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Noa Wildschut’s debut recording of Mozart’s Violin Concerto No. 5, Adagio in E and Violin Sonata No. 32

Our rating 
3.0 out of 5 star rating 3.0

Violin Concerto No. 5; Adagio in E; Violin Sonata No. 32
Noa Wildschut (violin), Yoran Ish-Hurwitz (piano); Netherlands Chamber Orchestra/Gordan Nikolic
Warner Classics 9029582843


Here’s the debut recording of a very young – only 15 when this all-Mozart programme was recorded, in October 2016 – and obviously very remarkable instrumentalist. According to Warner’s booklet essayist she’s already ‘the pre-eminent young Dutch violinist’, a big claim backed up by an already striking number of international debuts and by her collaboration with such distinguished seniors as Anne-Sophie Mutter. The souvenir-ish booklet presentational style, with interviews and personal statements (‘Wow, Warner, thank you so much for your faith in me!’) in place of musical analysis, and nothing biographical about the other leading musicians involved, makes it clear what kind of market this is being aimed at.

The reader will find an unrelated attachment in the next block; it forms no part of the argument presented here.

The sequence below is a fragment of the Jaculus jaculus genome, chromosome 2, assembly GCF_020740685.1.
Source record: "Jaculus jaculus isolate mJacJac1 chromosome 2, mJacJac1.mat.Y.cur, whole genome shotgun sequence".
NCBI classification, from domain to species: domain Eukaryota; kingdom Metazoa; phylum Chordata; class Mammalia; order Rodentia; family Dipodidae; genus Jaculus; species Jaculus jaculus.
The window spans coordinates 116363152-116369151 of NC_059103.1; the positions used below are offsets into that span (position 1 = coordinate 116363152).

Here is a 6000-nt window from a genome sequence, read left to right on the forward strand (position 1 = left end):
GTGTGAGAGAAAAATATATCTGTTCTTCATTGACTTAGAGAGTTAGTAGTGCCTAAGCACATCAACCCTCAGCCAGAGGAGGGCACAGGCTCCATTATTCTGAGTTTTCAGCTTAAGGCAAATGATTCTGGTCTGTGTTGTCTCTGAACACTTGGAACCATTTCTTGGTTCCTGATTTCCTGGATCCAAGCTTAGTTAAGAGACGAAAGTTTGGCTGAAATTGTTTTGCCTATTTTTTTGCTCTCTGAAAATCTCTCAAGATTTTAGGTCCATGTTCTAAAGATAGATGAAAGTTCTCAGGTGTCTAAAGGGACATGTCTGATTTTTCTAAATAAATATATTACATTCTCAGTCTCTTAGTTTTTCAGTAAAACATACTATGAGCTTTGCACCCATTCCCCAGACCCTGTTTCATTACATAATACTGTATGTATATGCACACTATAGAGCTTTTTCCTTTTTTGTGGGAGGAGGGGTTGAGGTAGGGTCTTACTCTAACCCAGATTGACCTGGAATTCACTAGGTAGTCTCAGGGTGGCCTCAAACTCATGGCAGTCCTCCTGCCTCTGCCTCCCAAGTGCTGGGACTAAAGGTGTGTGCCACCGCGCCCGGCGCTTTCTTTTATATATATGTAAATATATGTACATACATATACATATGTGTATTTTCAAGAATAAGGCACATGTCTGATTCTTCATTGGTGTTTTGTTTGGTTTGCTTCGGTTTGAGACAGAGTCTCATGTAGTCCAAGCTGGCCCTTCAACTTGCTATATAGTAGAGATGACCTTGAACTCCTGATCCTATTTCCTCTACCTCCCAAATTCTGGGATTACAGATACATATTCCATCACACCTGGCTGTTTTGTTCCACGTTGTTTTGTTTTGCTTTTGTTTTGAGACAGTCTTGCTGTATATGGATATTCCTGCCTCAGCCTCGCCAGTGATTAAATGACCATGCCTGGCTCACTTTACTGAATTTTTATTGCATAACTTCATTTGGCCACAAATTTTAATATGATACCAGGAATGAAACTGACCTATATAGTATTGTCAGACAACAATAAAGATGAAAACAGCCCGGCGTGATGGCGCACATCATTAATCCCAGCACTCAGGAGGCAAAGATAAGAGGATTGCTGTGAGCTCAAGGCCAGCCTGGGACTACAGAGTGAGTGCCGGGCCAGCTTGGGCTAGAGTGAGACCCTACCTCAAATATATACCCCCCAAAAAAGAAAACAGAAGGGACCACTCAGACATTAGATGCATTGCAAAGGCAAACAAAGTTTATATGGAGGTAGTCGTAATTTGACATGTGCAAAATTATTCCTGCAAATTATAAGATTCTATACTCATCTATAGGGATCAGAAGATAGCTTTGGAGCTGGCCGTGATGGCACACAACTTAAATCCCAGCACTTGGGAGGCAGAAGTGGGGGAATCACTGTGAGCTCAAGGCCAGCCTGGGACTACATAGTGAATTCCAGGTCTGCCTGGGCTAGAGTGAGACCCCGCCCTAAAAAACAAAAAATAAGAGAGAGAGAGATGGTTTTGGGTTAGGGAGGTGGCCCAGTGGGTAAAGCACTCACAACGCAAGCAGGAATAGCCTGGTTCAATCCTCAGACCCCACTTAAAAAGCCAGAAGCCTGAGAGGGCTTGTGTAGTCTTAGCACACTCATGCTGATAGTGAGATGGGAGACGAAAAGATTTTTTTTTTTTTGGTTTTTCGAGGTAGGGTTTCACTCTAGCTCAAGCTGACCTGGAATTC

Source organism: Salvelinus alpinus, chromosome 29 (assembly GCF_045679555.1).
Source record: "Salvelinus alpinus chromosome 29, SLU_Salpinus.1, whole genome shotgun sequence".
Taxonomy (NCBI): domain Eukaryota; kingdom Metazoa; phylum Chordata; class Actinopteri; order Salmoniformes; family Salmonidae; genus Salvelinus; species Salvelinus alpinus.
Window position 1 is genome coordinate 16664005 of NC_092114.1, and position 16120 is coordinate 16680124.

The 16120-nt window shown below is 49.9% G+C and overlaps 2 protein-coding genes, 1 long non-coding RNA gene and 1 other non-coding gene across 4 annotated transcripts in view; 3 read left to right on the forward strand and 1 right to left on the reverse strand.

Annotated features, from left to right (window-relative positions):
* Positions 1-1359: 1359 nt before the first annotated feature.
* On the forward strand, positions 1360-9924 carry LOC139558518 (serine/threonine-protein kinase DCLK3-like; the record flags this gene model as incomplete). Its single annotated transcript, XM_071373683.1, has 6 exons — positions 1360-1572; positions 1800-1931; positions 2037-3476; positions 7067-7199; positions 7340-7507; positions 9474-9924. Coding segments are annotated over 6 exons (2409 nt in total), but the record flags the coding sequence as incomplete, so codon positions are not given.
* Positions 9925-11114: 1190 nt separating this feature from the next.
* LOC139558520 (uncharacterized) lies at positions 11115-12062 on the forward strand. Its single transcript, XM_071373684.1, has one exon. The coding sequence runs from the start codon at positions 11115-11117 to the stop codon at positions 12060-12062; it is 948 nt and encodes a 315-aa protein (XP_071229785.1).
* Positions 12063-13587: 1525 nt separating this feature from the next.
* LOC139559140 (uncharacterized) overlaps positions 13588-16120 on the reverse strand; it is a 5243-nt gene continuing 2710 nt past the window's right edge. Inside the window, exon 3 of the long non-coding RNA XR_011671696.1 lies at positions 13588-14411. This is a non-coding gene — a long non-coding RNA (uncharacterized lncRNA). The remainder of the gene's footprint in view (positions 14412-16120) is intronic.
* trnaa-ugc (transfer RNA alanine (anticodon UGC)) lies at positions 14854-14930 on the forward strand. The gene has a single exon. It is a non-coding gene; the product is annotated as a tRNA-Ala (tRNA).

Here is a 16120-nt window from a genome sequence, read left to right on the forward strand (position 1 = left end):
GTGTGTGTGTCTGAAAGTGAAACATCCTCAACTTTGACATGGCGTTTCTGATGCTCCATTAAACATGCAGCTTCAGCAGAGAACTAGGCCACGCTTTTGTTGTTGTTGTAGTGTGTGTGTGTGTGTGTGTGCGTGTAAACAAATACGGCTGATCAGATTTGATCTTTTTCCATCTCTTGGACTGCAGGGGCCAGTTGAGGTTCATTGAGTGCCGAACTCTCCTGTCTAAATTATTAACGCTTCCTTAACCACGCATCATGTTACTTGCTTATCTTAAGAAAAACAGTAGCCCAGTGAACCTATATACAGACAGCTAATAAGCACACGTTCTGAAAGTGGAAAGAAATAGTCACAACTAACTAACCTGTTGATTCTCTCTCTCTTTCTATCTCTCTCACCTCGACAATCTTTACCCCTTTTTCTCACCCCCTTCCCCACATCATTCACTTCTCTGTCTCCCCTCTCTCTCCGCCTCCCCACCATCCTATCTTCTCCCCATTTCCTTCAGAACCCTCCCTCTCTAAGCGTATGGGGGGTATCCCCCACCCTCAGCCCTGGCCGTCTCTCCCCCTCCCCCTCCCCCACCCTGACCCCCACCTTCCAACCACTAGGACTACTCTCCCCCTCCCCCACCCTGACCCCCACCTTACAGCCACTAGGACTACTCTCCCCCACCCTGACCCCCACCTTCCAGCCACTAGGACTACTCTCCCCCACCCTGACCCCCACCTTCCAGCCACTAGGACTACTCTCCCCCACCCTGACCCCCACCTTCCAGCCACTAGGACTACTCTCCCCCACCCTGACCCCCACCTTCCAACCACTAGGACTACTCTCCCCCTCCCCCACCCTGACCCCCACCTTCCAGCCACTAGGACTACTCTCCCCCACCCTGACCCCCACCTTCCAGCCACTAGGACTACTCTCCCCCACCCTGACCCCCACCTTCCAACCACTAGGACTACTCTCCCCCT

And yet the CD adds up to a much more impressive Mozartian encounter than the above might lead one to expect. Its strongest feature is an unusually invigorating account of the B flat sonata, K454, full of beautifully springy violin phrases and sensitive interplay between Noa Wildschut and Yoram Ish-Hurwitz, the superbly alert pianist. (Only from the bonus DVD does one learn that he’s in fact her uncle.)

For some tastes the Andante tempo may prove riskily slow, but everywhere their mutual responsiveness justifies the artistic choices made. A similarly potent feeling of communicative interaction between soloist and Netherlands Chamber Orchestra is evident in the concerto and K261 readings – but undermined for me by Wildschut’s specially-composed solo cadenzas, tiresomely lengthy and out of keeping with the surrounding musical substance. Alongside my own favourite K219 recordings, by James Ehnes, Shlomo Mintz, Grumiaux, Francescatti and the very young Mutter herself, the new one will probably take a subordinate place; but the disc as a whole is one I’ll be glad to replay.

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Max Loppert